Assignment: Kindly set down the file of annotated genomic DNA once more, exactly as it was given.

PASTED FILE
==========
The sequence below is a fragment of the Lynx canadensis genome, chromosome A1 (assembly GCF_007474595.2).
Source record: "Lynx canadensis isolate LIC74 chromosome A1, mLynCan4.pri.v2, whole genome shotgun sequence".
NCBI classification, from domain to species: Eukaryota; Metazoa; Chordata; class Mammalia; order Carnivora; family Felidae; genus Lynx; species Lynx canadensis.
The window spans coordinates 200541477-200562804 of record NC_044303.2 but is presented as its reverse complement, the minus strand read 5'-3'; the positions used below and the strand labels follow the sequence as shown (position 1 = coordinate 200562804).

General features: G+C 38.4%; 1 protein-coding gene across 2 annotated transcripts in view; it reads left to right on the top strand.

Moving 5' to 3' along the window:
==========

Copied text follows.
The sequence below is a fragment of the Lynx canadensis genome, chromosome A1 (assembly GCF_007474595.2).
Source record: "Lynx canadensis isolate LIC74 chromosome A1, mLynCan4.pri.v2, whole genome shotgun sequence".
NCBI classification, from domain to species: Eukaryota; Metazoa; Chordata; class Mammalia; order Carnivora; family Felidae; genus Lynx; species Lynx canadensis.
The window spans coordinates 200541477-200562804 of record NC_044303.2 but is presented as its reverse complement, the minus strand read 5'-3'; the positions used below and the strand labels follow the sequence as shown (position 1 = coordinate 200562804).

General features: G+C 38.4%; 1 protein-coding gene across 2 annotated transcripts in view; it reads left to right on the top strand.

Moving 5' to 3' along the window: